Introduction to Options
Every options contract has two sides–the buyer and the writer.
You’re likely familiar with how buying an option works.
You buy the right, but not the obligation to buy or sell a stock by a specified date, at a specified price. But someone has to sell that right, and that’s the option “writer.”
You see, the option writer takes the opposite side of an options trade. You pay them a “premium” (which is the price of the option), which they get to keep for taking on the risk.
Should the option expire worthless (i.e., calls expire below the strike price and puts expire above the strike price), their profit is the entire premium.
Let’s create a hypothetical options trade to illustrate this concept. You buy an XYZ call option at a strike price of $10, which expires in two days and pay $1 for the option.
The option writer takes the other side of this trade and sells the option to you.
They immediately collect the $1 in their trading account. Two days pass, and the XYZ is still trading at $9 when the option expires. Your option is now worthless, and the option writer keeps their $1 profit.
You buy an ABC call option at a strike price of $100, which expires in four days, and you pay $5 for the option. The option writer collects that $5 as soon as the transaction occurs.
At option expiration four days later, ABC is trading at $150. Your profit is now $45 (the $50 in excess of the strike price minus your $5 premium paid), and the option writer lost $45 on the trade.
One thing to note is that standard stock options are blocks of 100 shares. So, when you buy an option for $2.00 in premium, you have to multiply that by 100.
The Profitability of Shorting Options
Shorting, selling to open, or writing an option all refer to the same thing. You’re shorting the option, meaning that you’re taking the opposite side of the bet that the option buyer is taking.
As such, your maximum loss when shorting an option contract is the same as the option buyer’s maximum gain for the equivalent contract.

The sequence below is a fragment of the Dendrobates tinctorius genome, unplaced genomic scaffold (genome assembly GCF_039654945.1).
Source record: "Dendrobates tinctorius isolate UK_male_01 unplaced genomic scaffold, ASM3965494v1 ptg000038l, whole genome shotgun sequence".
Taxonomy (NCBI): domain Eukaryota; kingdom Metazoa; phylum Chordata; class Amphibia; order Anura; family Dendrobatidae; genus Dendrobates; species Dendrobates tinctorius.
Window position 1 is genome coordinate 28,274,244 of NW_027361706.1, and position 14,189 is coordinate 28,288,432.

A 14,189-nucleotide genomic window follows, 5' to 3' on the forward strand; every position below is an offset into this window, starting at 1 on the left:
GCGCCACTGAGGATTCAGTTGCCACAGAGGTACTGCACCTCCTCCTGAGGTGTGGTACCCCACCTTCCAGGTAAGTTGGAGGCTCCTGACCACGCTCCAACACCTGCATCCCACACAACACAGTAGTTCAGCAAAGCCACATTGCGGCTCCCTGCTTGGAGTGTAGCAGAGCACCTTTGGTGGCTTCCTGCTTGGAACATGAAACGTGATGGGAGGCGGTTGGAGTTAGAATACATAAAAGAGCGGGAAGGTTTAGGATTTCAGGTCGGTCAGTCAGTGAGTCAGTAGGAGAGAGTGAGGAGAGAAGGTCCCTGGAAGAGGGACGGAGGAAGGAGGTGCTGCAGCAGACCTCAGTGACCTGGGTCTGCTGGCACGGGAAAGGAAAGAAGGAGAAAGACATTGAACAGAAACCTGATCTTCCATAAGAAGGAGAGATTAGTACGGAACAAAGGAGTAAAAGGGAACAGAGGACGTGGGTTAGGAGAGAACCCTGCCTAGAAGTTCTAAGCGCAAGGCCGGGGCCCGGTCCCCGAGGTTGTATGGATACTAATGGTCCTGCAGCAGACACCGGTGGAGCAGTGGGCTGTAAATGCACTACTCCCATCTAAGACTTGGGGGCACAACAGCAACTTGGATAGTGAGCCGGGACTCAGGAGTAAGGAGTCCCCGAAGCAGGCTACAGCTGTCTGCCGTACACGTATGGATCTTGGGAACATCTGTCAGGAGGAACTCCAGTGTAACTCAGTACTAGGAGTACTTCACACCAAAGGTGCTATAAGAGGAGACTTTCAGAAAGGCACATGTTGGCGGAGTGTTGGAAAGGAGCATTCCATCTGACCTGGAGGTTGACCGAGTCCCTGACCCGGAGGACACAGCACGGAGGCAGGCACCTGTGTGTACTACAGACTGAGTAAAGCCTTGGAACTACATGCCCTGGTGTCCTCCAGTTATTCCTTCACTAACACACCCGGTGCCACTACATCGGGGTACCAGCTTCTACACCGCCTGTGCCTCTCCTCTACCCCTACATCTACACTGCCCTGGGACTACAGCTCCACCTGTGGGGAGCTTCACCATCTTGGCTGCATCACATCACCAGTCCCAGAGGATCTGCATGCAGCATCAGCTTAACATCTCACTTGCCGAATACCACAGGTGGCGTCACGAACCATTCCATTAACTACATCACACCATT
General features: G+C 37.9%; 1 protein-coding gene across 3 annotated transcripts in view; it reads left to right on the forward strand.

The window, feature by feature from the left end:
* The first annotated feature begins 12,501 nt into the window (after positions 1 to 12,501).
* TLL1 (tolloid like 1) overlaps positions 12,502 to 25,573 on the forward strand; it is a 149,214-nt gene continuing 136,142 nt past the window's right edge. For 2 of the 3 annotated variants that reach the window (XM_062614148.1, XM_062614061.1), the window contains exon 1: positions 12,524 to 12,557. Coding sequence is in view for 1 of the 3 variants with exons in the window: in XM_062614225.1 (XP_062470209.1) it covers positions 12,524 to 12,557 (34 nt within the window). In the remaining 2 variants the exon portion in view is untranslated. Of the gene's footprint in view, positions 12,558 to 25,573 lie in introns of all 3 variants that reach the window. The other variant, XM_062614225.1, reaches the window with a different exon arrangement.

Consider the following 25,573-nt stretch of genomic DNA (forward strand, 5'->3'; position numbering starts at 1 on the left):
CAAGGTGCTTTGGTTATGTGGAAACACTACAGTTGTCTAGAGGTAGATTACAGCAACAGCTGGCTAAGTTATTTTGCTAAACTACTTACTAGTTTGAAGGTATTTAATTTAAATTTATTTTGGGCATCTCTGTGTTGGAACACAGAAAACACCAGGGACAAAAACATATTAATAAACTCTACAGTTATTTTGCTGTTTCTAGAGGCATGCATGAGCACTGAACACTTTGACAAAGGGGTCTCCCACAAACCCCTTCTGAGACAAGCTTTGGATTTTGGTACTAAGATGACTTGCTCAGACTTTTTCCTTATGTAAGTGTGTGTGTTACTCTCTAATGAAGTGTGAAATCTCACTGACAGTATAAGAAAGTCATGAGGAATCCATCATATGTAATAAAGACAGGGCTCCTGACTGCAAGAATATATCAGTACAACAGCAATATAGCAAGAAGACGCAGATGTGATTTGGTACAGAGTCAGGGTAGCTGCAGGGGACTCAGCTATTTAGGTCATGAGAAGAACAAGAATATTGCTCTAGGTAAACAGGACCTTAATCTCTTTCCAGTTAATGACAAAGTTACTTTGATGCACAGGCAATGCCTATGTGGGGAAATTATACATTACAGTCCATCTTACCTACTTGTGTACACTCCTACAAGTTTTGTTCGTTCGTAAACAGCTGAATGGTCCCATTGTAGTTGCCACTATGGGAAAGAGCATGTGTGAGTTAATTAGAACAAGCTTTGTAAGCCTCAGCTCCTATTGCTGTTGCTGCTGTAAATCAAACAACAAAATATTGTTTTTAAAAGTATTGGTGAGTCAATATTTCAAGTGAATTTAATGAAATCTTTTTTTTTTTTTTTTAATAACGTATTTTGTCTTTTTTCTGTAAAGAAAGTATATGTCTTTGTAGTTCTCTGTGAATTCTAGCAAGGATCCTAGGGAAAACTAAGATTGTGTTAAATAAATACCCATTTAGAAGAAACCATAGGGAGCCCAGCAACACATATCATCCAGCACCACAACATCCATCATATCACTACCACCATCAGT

For example, let’s review the profitability of a call option contract that costs $2.00 at a $50 strike price for both an option buyer and an option seller:
- Maximum gain: unlimited: there’s no limit to how high a stock price can go.
- Maximum loss: the price you paid for the option (in this case, $2.00). This is also known as the premium.
- Maximum gain: the price you sold the option for (in this case, $2.00). This is also known as the premium.
- Maximum loss: unlimited: there’s no limit to how high a stock price can go.
Notice how the profitability of the option buyer and seller are just flipped? It’s easy to grasp when viewed in this context.
Keep in mind that put options are slightly different. Here’s an example for a put option contract that costs $2.00 at a $50 strike price for both an option buyer and an option seller:
- Maximum gain: The lowest a stock price can go is zero, so to get the max profit on a put option, you have to subtract the premium paid from the strike price. In this case it would be $50 – $2 = $48. To get your profit in dollars, just multiply this by $48 * 100 = $4,800.
- Maximum loss: the precise you paid for the option (premium). In this case, it’s $2.00 * 100 = $200
- Maximum gain: the price you sold the option for (premium)
- Maximum loss: $4,800, the same as the option buyer’s maximum gain
Shorting Calls vs. Shorting Puts
Two significant factors differentiate shorting calls, and shorting puts. When you short a call, your theoretical risk is unlimited.
In the unlikely scenario that you’re a short a call on a stock that rises tenfold overnight, you’re on the hook for that.
On the other hand, your losses when shorting puts are capped to the price of the stock. If you short a put on a $10 stock, the most you can lose is $10 minus the premium you collect.
While this may seem like a trivial difference, it makes a huge difference when you can be absolutely certain of your maximum risk.
Selling Options In Spreads
Selling naked premium is a sound strategy if applied correctly. It’s part of the way Marty “Pit Bull” Schwartz trades nowadays.
However, as mentioned, just shorting options can leave you open to massive gap risk.
One way to mitigate this uncapped risk is to hedge the position by buying or selling offsetting options.
These are called ‘spreads,’ and they’re by far the most confusing concept to most newbie option traders, but they’re simple when you strip away the jargon.